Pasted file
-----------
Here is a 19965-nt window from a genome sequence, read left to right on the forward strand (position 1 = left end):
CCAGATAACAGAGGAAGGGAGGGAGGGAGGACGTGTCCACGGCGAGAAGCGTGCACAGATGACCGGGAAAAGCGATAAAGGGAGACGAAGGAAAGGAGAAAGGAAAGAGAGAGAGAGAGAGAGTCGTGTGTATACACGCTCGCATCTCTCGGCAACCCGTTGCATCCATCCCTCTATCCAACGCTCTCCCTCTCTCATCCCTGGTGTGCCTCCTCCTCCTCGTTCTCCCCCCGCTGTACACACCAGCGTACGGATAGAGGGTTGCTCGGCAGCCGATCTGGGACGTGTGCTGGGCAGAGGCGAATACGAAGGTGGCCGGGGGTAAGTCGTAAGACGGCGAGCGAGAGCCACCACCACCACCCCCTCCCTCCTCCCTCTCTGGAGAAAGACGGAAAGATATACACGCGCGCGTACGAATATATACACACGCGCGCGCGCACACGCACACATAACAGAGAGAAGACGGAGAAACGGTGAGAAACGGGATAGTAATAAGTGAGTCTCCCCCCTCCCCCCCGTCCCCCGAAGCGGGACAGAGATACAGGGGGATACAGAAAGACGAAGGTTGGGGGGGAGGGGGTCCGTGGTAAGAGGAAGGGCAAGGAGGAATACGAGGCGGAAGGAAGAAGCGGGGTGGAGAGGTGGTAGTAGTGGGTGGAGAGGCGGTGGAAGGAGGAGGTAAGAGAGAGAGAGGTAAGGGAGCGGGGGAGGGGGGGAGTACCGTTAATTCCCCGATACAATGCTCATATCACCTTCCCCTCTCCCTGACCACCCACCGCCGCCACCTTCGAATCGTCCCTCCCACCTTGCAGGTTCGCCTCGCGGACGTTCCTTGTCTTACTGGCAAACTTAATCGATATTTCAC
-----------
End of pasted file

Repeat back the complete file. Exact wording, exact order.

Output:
Here is a 19965-nt window from a genome sequence, read left to right on the forward strand (position 1 = left end):
CCAGATAACAGAGGAAGGGAGGGAGGGAGGACGTGTCCACGGCGAGAAGCGTGCACAGATGACCGGGAAAAGCGATAAAGGGAGACGAAGGAAAGGAGAAAGGAAAGAGAGAGAGAGAGAGAGTCGTGTGTATACACGCTCGCATCTCTCGGCAACCCGTTGCATCCATCCCTCTATCCAACGCTCTCCCTCTCTCATCCCTGGTGTGCCTCCTCCTCCTCGTTCTCCCCCCGCTGTACACACCAGCGTACGGATAGAGGGTTGCTCGGCAGCCGATCTGGGACGTGTGCTGGGCAGAGGCGAATACGAAGGTGGCCGGGGGTAAGTCGTAAGACGGCGAGCGAGAGCCACCACCACCACCCCCTCCCTCCTCCCTCTCTGGAGAAAGACGGAAAGATATACACGCGCGCGTACGAATATATACACACGCGCGCGCGCACACGCACACATAACAGAGAGAAGACGGAGAAACGGTGAGAAACGGGATAGTAATAAGTGAGTCTCCCCCCTCCCCCCCGTCCCCCGAAGCGGGACAGAGATACAGGGGGATACAGAAAGACGAAGGTTGGGGGGGAGGGGGTCCGTGGTAAGAGGAAGGGCAAGGAGGAATACGAGGCGGAAGGAAGAAGCGGGGTGGAGAGGTGGTAGTAGTGGGTGGAGAGGCGGTGGAAGGAGGAGGTAAGAGAGAGAGAGGTAAGGGAGCGGGGGAGGGGGGGAGTACCGTTAATTCCCCGATACAATGCTCATATCACCTTCCCCTCTCCCTGACCACCCACCGCCGCCACCTTCGAATCGTCCCTCCCACCTTGCAGGTTCGCCTCGCGGACGTTCCTTGTCTTACTGGCAAACTTAATCGATATTTCAC